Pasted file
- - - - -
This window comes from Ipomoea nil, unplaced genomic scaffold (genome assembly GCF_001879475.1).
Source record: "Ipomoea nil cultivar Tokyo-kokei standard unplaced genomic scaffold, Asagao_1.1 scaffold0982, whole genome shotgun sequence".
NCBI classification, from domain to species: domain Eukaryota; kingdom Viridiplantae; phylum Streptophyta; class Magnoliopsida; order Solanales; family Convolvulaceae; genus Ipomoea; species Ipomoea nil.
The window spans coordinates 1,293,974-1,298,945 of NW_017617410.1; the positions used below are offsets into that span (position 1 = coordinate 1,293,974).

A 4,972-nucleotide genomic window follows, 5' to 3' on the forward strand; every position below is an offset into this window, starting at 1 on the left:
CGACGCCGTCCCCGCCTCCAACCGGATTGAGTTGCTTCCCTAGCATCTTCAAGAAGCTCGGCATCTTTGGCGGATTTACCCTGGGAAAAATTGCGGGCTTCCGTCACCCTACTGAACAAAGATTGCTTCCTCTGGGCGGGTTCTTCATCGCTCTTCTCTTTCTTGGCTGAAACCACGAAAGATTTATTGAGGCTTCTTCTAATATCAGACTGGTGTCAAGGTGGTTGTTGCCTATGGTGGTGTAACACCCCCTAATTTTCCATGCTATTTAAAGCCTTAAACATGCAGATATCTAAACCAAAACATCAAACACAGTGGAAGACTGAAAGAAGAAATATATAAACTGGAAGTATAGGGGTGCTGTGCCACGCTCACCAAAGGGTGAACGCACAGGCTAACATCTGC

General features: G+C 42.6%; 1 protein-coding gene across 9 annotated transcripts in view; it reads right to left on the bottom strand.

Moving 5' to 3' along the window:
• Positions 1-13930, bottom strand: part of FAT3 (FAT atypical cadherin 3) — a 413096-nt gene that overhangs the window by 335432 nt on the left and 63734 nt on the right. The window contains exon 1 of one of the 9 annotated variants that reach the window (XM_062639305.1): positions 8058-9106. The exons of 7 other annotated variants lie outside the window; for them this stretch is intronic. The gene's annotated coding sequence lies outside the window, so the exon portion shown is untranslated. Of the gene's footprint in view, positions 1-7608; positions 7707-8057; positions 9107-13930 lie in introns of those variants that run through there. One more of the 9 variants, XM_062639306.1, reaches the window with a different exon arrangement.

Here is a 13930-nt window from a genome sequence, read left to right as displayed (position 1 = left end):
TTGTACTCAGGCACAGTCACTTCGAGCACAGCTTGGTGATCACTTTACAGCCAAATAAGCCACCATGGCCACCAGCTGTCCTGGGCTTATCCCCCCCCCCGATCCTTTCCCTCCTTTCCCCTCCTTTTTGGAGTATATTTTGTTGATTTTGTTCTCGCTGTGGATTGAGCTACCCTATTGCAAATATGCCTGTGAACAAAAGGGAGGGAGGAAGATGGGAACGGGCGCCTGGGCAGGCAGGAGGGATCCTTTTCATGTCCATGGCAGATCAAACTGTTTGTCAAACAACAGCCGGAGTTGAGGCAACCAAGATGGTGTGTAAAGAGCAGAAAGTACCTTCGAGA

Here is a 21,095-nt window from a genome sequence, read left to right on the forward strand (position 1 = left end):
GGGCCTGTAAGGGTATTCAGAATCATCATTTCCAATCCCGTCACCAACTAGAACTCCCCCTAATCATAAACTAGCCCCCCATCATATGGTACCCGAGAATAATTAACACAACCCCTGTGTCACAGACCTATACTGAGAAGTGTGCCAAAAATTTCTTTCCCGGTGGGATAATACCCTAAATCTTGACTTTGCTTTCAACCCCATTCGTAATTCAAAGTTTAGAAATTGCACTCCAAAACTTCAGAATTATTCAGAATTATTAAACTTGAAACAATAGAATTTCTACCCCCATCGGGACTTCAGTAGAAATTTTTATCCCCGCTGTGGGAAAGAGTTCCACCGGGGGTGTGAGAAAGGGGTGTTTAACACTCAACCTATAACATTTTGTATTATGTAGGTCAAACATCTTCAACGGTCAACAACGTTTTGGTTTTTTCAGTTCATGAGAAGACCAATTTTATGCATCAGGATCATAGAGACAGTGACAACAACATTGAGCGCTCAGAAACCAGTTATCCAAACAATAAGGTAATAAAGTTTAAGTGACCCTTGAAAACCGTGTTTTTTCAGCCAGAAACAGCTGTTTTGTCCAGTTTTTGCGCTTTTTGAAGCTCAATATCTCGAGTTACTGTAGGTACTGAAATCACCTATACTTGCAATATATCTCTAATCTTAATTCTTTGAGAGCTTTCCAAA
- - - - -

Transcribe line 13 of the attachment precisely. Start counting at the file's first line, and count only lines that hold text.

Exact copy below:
GGGCCTGTAAGGGTATTCAGAATCATCATTTCCAATCCCGTCACCAACTAGAACTCCCCCTAATCATAAACTAGCCCCCCATCATATGGTACCCGAGAATAATTAACACAACCCCTGTGTCACAGACCTATACTGAGAAGTGTGCCAAAAATTTCTTTCCCGGTGGGATAATACCCTAAATCTTGACTTTGCTTTCAACCCCATTCGTAATTCAAAGTTTAGAAATTGCACTCCAAAACTTCAGAATTATTCAGAATTATTAAACTTGAAACAATAGAATTTCTACCCCCATCGGGACTTCAGTAGAAATTTTTATCCCCGCTGTGGGAAAGAGTTCCACCGGGGGTGTGAGAAAGGGGTGTTTAACACTCAACCTATAACATTTTGTATTATGTAGGTCAAACATCTTCAACGGTCAACAACGTTTTGGTTTTTTCAGTTCATGAGAAGACCAATTTTATGCATCAGGATCATAGAGACAGTGACAACAACATTGAGCGCTCAGAAACCAGTTATCCAAACAATAAGGTAATAAAGTTTAAGTGACCCTTGAAAACCGTGTTTTTTCAGCCAGAAACAGCTGTTTTGTCCAGTTTTTGCGCTTTTTGAAGCTCAATATCTCGAGTTACTGTAGGTACTGAAATCACCTATACTTGCAATATATCTCTAATCTTAATTCTTTGAGAGCTTTCCAAA